The Forgotten Refugees of Tindouf
The UN Security Council passed Resolution 1754 on April 30 calling on the two parties to begin negotiations with no conditions, with the goal of achieving a political solution to the 30-year-old conflict that would be acceptable to both sides. The Western Sahara, a territory rich in natural resources and as big as Western Germany, was annexed by Morocco in 1975. The Polisario rejects the annexation and, with the support of Algeria, demands independence for the Western Sahara.
The crisis in the Western Sahara is one of the world's forgotten conflicts, because it seems it could go on forever, says Hajo Lanz, expert for Northern Africa at the Friedrich Ebert Foundation in Rabat:
"The world community has learned to live with the situation, and there is no longer a war going on. A cease-fire is in effect, and it seems everyone can live with the situation as it is."
The history of the conflict
But this conflict, which conflates the aftermath of the colonial period, the desire of the Sahrawis to determine their own fate, and regional rivalry between Morocco and Algeria, was not always as bloodless as it is today. Since its independence in 1956, Morocco has laid claim to the Western Sahara, which at the time was still a colony of Spain.
In 1973 a handful of young Sahrawis nationalists founded the Polisario (Frente popular para la liberación de la Saguia el Hamra y del Río de Oro, Popular Front for the Liberation of Saguia el Hamra and the Río de Oro) with the goal of establishing an independent state of their own.
One year later, Morocco appealed to the international court in The Hague, which in its ruling determined that certain bonds existed between Sahrawi tribes and the Moroccan royal family, but issued no judgment regarding territorial sovereignty over the Western Sahara.
October 1975 was a decisive date in the history of the conflict. With Spain's dictator General Franco on his deathbed, King Hassan II organized a peaceful "Green March" of 350,000 "civilians", in order to recapture what official Moroccan terminology calls the "southern province." Spain retreated from the Western Sahara without a fight.
At this point, war broke out in the Western Sahara. The Polisario evacuated tens of thousands of Sahrawis to Tindouf, Algeria, and began a guerilla war against Morocco that claimed many thousands of victims on both sides. Since then, all international initiatives to find a definitive solution to the conflict have failed.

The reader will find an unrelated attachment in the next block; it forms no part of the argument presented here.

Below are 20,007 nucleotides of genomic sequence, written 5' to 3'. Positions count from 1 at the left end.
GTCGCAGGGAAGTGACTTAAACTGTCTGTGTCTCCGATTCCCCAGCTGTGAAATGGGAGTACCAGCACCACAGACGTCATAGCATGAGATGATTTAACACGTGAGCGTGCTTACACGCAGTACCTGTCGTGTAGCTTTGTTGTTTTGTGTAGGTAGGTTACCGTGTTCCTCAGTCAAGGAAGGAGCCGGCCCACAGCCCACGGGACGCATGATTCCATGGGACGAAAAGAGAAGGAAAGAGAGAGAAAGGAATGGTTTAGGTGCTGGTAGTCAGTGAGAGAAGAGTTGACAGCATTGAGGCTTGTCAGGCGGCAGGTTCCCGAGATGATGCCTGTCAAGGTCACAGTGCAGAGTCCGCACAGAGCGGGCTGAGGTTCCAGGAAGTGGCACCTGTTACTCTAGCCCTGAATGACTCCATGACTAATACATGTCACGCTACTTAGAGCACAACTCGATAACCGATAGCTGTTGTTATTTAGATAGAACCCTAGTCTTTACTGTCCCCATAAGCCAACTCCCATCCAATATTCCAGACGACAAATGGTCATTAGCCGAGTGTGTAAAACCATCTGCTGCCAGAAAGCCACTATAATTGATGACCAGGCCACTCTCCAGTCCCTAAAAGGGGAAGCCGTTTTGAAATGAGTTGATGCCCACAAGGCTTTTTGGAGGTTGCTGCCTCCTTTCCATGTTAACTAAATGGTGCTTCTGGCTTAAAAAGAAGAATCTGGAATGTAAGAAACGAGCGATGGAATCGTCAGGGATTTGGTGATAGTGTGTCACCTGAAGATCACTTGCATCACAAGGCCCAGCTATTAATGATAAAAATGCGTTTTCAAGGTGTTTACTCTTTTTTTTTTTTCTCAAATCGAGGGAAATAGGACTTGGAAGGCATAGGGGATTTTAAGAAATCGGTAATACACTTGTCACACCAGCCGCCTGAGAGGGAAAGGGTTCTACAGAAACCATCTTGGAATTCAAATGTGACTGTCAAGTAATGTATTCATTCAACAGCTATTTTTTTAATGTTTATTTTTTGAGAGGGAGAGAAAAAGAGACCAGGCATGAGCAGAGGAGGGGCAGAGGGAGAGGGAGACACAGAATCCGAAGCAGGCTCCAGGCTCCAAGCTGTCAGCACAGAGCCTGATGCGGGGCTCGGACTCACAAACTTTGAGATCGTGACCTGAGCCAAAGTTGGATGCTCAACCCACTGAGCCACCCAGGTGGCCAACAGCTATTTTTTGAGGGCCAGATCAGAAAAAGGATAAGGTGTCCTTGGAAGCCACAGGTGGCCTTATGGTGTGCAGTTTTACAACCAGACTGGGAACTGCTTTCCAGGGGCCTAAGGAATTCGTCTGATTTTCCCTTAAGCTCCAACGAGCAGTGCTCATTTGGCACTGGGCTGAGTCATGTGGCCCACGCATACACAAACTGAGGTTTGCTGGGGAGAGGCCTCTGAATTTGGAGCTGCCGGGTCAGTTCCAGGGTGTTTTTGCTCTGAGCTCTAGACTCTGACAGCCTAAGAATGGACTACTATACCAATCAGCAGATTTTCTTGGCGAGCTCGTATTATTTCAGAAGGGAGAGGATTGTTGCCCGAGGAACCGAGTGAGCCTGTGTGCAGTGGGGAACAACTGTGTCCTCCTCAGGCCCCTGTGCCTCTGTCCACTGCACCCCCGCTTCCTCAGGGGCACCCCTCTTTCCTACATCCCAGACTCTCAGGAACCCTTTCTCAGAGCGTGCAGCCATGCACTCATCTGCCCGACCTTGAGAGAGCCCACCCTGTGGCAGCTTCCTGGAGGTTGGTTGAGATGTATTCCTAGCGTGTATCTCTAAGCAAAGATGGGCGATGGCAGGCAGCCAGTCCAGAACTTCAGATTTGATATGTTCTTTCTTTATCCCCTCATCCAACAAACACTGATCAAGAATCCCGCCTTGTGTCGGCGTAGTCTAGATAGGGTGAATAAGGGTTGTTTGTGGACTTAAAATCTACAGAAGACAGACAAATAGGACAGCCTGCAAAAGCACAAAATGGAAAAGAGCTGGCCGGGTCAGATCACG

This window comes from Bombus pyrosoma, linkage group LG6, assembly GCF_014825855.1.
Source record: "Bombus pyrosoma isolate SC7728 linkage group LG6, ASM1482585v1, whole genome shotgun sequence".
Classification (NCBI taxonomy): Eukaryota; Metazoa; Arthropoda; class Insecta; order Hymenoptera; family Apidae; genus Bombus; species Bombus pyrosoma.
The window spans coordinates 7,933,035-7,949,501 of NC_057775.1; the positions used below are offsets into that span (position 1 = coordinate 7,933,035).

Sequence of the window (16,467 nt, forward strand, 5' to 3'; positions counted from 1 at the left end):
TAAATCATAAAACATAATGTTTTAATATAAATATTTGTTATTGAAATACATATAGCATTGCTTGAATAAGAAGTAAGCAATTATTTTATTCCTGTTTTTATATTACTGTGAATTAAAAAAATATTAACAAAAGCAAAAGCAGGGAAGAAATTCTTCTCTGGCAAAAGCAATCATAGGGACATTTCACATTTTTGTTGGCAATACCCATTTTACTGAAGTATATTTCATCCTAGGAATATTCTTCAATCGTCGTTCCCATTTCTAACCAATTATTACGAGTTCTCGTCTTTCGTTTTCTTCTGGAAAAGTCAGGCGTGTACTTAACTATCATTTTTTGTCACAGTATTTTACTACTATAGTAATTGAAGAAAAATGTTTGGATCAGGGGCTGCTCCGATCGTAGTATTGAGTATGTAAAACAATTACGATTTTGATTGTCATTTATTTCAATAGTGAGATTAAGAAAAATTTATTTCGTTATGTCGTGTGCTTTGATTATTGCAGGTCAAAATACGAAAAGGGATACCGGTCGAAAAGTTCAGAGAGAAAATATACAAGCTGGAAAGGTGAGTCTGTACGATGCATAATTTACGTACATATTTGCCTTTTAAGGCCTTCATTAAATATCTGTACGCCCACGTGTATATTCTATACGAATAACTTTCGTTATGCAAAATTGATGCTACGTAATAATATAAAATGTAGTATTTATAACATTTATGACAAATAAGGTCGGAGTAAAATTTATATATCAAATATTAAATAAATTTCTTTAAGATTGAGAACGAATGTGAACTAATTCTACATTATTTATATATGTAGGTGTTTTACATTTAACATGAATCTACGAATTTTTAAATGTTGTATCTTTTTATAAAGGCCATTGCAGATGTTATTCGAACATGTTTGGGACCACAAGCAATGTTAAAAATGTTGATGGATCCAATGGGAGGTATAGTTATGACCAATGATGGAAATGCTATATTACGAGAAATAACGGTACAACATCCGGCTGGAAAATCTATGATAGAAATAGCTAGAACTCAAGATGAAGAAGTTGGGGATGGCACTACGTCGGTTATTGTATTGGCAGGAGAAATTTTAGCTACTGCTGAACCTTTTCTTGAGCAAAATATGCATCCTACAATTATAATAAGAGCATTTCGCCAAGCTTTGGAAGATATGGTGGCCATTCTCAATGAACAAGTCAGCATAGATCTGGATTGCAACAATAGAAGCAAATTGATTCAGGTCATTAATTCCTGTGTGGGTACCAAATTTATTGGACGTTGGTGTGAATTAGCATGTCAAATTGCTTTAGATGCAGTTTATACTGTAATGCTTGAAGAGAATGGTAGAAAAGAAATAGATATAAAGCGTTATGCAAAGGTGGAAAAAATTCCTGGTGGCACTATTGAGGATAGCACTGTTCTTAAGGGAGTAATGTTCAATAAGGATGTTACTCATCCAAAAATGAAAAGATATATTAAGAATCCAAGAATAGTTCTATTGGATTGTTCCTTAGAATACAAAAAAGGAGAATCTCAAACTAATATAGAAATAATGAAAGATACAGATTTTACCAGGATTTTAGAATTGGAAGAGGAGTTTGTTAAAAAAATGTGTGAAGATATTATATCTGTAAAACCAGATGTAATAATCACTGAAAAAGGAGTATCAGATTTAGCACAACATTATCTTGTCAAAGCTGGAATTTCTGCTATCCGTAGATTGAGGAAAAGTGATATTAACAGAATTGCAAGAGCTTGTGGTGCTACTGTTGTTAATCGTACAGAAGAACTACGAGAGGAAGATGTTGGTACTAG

The referendum's bone of contention
To this day, the only success the international community has been able to achieve is the cease-fire that was negotiated by the United Nations in 1991 and which was intended to allow the Sahrawis to determine their own fate by means of a referendum.
But that never happened. The two parties have been unable to come to an agreement about who should be allowed to vote, explained Bachir Eddalchil, founding member of the Polisario, who has since returned to Morocco.
"The UN did not succeed in defining who was eligible to vote. They started the job, but were unable to specify which Sahrawis had the right to participate in the referendum."
In the meantime, Morocco has rejected the referendum itself, and has proposed to the Security Council that the region receive a broad degree of autonomy under Moroccan sovereignty. But the Polisario rejects this solution, as their foreign minister Ahmed Sidaty confirms.
"It is out of the question for the autonomy plan suggested by Morocco to ever become the basis for negotiations as long as we intend to remain true to the spirit of the Security Council resolution. That means direct negotiations for a political solution that allows for the independence of the Sahrawi people."
No clear position on the part of the EU
The civilian population, above all the Sahrawi refugees in Tindouf, is paying a high price in this eternal conflict. More than 160,000 people are living under the worst possible conditions in refugee camps in the Algerian desert, without the benefit of international humanitarian aid. But the international community prefers to ignore the conflict, since it is split between countries who support the position of the Polisario and Algeria, and advocates of Morocco. Even the EU does not have a unified view, according to Hajo Lanz.
"I believe the EU does not have a specific way of looking at the situation, except of course that they all support the engagement of the UN in pursuing a political solution to the conflict that is acceptable to all parties."
The major powers, due to their strategic interests, are interested in maintaining the balance, and thus contribute to extending the conflict. It is still going on, and is hindering the development of the Maghreb region as a whole. But perhaps the current negotiations will open up a new perspective, even though the positions of the two parties seem irreconcilable.
© Deutsche Welle/Qantara.de 2007
Translated from the German by Mark Rossman